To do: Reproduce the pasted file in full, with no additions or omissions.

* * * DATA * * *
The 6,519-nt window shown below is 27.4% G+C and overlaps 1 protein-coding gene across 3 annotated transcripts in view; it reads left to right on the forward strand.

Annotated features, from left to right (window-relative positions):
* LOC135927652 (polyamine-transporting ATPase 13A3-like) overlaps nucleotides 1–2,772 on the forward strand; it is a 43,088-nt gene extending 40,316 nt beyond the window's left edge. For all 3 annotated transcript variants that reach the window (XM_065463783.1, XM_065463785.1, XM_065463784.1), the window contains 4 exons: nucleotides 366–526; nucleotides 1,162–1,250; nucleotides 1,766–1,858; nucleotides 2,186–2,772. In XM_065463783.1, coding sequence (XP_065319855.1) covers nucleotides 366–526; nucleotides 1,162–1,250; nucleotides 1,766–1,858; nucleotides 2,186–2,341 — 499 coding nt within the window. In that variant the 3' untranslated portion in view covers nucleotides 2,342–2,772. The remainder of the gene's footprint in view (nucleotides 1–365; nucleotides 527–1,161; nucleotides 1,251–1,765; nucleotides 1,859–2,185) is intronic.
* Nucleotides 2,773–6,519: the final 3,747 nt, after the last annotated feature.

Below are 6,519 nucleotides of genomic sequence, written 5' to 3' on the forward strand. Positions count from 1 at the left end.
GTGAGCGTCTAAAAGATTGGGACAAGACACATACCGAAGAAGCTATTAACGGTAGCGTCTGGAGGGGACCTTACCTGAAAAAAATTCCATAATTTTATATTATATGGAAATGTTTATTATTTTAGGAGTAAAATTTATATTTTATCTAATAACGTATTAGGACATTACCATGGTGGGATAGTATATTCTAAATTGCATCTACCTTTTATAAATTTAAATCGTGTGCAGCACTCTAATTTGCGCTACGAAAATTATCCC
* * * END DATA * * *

The 6,519-nt window shown below is 27.4% G+C and overlaps 1 protein-coding gene across 3 annotated transcripts in view; it reads left to right on the forward strand.

Annotated features, from left to right (window-relative positions):
* LOC135927652 (polyamine-transporting ATPase 13A3-like) overlaps nucleotides 1–2,772 on the forward strand; it is a 43,088-nt gene extending 40,316 nt beyond the window's left edge. For all 3 annotated transcript variants that reach the window (XM_065463783.1, XM_065463785.1, XM_065463784.1), the window contains 4 exons: nucleotides 366–526; nucleotides 1,162–1,250; nucleotides 1,766–1,858; nucleotides 2,186–2,772. In XM_065463783.1, coding sequence (XP_065319855.1) covers nucleotides 366–526; nucleotides 1,162–1,250; nucleotides 1,766–1,858; nucleotides 2,186–2,341 — 499 coding nt within the window. In that variant the 3' untranslated portion in view covers nucleotides 2,342–2,772. The remainder of the gene's footprint in view (nucleotides 1–365; nucleotides 527–1,161; nucleotides 1,251–1,765; nucleotides 1,859–2,185) is intronic.
* Nucleotides 2,773–6,519: the final 3,747 nt, after the last annotated feature.

Below are 6,519 nucleotides of genomic sequence, written 5' to 3' on the forward strand. Positions count from 1 at the left end.
GTGAGCGTCTAAAAGATTGGGACAAGACACATACCGAAGAAGCTATTAACGGTAGCGTCTGGAGGGGACCTTACCTGAAAAAAATTCCATAATTTTATATTATATGGAAATGTTTATTATTTTAGGAGTAAAATTTATATTTTATCTAATAACGTATTAGGACATTACCATGGTGGGATAGTATATTCTAAATTGCATCTACCTTTTATAAATTTAAATCGTGTGCAGCACTCTAATTTGCGCTACGAAAATTATCCC